World War II (1939–45)
In September 1939, on the outbreak of war, Eden, who had briefly rejoined the army with the rank of major, returned to Chamberlain's government as Secretary of State for Dominion Affairs, but was not in the War Cabinet. As a result, he was not a candidate for the Premiership when Chamberlain resigned after Germany invaded France in May 1940 and Churchill became Prime Minister. Churchill appointed Eden Secretary of State for War.
At the end of 1940 Eden returned to the Foreign Office, and in this role became a member of the executive committee of the Political Warfare Executive in 1941. Although he was one of Churchill's closest confidants, his role in wartime was restricted because Churchill conducted the most important negotiations, with Franklin D. Roosevelt and Joseph Stalin, himself, but Eden served loyally as Churchill's lieutenant.
Nevertheless he was in charge of handling much of the relations between Britain and de Gaulle during the last years of the war. Eden was often critical of the emphasis Churchill put on the Special Relationship with the United States, and was often disappointed by American treatment of their British allies.
In 1942 Eden was given the additional job of Leader of the House of Commons. He was considered for various other major jobs during and after the war, including Commander-in-Chief Middle East in 1942 (this would have been a very unusual appointment as Eden was a civilian; General Harold Alexander was in fact appointed), Viceroy of India in 1943 (General Archibald Wavell was appointed to this job), or Secretary-General of the newly formed United Nations Organisation in 1945. In 1943 with the revelation of the Katyn Massacre Eden refused to help the Polish Government in Exile.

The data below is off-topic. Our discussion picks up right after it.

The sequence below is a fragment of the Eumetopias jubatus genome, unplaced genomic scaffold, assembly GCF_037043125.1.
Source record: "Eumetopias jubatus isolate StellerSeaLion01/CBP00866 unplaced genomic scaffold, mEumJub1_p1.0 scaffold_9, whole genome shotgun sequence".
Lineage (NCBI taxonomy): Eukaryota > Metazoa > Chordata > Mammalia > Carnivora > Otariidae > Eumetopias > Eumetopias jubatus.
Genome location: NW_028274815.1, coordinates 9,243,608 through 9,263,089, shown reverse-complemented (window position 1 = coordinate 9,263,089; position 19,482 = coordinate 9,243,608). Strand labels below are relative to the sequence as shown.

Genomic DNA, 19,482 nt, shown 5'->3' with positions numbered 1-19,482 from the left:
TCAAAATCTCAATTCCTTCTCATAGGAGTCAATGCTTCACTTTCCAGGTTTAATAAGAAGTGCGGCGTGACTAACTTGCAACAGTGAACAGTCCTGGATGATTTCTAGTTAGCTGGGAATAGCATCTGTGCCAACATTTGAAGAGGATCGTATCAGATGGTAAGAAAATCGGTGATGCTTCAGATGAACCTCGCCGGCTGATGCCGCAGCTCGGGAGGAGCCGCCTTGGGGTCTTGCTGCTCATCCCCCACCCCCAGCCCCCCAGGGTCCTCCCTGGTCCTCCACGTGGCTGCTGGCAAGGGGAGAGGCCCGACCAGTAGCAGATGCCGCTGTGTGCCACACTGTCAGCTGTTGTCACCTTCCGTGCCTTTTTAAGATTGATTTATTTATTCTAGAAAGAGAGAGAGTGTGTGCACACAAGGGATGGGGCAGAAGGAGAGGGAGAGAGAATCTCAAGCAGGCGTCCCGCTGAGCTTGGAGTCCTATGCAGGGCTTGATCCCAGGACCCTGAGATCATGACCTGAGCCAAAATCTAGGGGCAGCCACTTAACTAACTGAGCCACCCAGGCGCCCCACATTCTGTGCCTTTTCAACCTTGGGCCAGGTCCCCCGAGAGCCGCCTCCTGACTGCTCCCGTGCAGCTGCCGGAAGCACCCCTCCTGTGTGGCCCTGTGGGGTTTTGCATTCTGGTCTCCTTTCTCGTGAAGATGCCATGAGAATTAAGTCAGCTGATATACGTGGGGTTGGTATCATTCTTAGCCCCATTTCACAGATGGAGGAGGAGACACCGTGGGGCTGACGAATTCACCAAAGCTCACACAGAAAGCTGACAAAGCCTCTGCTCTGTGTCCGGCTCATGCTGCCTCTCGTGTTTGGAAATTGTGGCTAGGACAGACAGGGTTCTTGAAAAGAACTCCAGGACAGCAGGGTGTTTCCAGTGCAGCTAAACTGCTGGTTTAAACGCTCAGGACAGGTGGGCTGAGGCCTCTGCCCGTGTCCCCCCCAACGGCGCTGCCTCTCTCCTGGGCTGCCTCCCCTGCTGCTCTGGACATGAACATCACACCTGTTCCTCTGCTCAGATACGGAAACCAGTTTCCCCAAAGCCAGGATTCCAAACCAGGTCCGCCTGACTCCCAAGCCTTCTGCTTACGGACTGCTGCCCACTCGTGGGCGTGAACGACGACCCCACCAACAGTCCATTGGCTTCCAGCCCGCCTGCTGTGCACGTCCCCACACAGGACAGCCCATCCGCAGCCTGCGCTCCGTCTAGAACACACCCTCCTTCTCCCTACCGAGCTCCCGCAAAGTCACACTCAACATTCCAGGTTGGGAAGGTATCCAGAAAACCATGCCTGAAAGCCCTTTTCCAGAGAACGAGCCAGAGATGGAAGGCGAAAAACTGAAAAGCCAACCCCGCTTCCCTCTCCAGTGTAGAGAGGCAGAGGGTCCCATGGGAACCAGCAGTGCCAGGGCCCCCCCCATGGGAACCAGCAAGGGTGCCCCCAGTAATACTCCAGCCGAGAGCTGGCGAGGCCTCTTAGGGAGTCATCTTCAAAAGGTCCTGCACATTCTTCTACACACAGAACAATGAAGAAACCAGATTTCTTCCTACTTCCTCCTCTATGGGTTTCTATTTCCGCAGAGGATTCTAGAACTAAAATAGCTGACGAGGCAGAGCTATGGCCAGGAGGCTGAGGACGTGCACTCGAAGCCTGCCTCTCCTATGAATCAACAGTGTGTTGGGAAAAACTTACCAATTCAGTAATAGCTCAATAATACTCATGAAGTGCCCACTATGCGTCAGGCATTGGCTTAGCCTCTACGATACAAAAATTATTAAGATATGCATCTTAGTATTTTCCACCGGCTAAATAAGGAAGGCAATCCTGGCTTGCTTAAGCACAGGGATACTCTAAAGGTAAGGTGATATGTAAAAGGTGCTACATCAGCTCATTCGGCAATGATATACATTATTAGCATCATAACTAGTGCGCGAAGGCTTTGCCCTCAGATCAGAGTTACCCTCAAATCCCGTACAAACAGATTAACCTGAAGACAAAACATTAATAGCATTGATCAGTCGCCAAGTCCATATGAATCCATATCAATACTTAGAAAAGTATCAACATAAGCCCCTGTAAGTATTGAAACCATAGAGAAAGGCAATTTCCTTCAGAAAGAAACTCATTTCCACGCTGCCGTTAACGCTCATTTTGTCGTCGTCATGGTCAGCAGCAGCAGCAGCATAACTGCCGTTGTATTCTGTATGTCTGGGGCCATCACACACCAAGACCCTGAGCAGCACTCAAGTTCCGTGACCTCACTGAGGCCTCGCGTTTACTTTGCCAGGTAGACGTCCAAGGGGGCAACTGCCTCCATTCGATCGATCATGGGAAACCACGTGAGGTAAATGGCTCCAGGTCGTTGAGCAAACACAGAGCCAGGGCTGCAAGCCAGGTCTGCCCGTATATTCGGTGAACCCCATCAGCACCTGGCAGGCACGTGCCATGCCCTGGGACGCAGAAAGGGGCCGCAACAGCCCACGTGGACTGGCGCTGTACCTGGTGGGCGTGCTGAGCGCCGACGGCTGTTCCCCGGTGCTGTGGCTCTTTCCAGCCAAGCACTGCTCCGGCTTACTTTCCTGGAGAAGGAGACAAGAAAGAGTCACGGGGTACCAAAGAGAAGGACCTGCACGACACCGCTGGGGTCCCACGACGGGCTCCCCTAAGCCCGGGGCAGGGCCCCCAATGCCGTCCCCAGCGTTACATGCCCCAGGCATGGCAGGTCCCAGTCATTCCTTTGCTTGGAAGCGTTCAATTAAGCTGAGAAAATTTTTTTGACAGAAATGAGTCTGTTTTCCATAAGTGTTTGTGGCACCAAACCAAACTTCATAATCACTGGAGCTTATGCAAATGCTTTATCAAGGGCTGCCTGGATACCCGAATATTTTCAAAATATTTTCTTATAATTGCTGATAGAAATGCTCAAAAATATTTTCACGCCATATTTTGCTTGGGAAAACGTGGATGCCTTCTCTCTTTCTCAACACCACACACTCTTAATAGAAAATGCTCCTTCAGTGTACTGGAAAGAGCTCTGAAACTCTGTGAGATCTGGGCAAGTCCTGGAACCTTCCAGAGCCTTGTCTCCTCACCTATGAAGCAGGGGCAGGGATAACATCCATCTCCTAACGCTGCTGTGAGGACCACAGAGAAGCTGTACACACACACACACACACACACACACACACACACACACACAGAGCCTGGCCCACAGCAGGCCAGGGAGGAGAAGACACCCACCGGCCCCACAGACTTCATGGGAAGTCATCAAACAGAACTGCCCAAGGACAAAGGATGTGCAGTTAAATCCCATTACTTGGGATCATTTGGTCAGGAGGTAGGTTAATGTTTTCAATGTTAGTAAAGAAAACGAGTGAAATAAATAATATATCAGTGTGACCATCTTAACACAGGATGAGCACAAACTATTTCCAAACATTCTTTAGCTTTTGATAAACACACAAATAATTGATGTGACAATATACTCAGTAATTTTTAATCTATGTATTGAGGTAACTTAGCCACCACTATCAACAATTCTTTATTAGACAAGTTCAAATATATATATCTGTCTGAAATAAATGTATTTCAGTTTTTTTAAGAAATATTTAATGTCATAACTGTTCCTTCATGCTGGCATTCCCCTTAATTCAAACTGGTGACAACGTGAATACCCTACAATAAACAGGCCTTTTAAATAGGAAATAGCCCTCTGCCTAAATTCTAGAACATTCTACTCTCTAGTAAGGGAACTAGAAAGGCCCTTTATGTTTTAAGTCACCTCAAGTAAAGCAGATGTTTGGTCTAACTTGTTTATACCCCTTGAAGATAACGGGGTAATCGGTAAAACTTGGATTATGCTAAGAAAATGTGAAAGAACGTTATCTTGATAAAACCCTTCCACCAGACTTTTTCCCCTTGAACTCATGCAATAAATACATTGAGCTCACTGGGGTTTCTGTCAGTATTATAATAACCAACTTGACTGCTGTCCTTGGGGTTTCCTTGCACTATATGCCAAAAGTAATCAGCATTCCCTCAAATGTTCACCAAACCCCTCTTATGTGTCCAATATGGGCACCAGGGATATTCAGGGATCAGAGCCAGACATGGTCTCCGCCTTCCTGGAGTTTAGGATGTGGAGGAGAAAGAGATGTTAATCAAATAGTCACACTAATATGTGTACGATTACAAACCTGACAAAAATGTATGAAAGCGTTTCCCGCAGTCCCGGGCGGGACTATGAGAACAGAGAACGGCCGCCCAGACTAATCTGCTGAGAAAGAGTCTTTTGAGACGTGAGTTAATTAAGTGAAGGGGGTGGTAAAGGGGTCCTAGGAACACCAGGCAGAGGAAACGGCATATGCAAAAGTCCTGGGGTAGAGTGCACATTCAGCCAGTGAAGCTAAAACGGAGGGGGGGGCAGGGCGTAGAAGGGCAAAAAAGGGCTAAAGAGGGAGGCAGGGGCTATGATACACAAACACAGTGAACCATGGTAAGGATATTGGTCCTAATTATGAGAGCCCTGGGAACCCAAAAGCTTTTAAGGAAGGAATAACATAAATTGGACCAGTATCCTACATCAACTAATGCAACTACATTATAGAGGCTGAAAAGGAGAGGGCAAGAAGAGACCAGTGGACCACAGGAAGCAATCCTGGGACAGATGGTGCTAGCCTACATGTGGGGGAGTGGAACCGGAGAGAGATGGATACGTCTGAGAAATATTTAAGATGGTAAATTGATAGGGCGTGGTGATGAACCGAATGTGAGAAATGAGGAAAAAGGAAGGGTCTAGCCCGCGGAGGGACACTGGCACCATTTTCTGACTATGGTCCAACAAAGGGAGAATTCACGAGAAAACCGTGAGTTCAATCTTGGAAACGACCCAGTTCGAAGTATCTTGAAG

In 1944 Eden went to Moscow to negotiate with the Soviet Union at the Tolstoy Conference. Eden also opposed the Morgenthau Plan to deindustrialise Germany. After the Stalag Luft III murders he vowed in the House of Commons to bring the perpetrators of the crime to "exemplary justice", leading to a successful manhunt after the war by the Royal Air Force Special Investigation Branch.
Eden's eldest son, Pilot Officer Simon Gascoigne Eden, went missing in action, later declared deceased, while serving as a navigator with the RAF in Burma, in June 1945. There was a close bond between Anthony and Simon, and Simon's death was a great personal shock to his father, who nevertheless accepted it. Lady Eden reportedly reacted differently to her son's loss, and this led to a breakdown in the marriage. De Gaulle wrote him a personal letter of condolence in French.
In 1945, he was mentioned by Halvdan Koht among seven candidates that were qualified for the Nobel Prize in Peace. However, he did not explicitly nominate any of them. The person actually nominated was Cordell Hull.
Read more about this topic: Anthony Eden
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